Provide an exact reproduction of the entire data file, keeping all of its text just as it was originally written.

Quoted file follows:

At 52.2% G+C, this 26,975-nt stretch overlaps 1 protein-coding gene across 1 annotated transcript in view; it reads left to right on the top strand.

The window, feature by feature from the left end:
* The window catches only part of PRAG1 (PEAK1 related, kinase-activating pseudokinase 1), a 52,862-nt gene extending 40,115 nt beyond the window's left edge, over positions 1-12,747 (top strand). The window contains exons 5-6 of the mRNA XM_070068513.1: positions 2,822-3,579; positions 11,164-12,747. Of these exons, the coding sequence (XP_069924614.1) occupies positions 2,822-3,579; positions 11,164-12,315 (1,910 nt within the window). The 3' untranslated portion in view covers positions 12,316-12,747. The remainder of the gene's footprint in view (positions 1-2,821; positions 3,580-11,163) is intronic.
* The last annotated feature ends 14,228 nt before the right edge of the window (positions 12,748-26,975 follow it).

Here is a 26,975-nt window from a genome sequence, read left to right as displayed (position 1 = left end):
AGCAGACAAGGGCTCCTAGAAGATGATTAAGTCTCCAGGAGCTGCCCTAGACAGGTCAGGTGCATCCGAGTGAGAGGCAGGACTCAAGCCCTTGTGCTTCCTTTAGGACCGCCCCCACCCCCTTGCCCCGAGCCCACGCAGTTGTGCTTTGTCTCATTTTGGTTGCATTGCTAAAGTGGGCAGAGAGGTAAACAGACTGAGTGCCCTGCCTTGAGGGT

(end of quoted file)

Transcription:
At 52.2% G+C, this 26,975-nt stretch overlaps 1 protein-coding gene across 1 annotated transcript in view; it reads left to right on the top strand.

The window, feature by feature from the left end:
* The window catches only part of PRAG1 (PEAK1 related, kinase-activating pseudokinase 1), a 52,862-nt gene extending 40,115 nt beyond the window's left edge, over positions 1-12,747 (top strand). The window contains exons 5-6 of the mRNA XM_070068513.1: positions 2,822-3,579; positions 11,164-12,747. Of these exons, the coding sequence (XP_069924614.1) occupies positions 2,822-3,579; positions 11,164-12,315 (1,910 nt within the window). The 3' untranslated portion in view covers positions 12,316-12,747. The remainder of the gene's footprint in view (positions 1-2,821; positions 3,580-11,163) is intronic.
* The last annotated feature ends 14,228 nt before the right edge of the window (positions 12,748-26,975 follow it).

Here is a 26,975-nt window from a genome sequence, read left to right as displayed (position 1 = left end):
AGCAGACAAGGGCTCCTAGAAGATGATTAAGTCTCCAGGAGCTGCCCTAGACAGGTCAGGTGCATCCGAGTGAGAGGCAGGACTCAAGCCCTTGTGCTTCCTTTAGGACCGCCCCCACCCCCTTGCCCCGAGCCCACGCAGTTGTGCTTTGTCTCATTTTGGTTGCATTGCTAAAGTGGGCAGAGAGGTAAACAGACTGAGTGCCCTGCCTTGAGGGT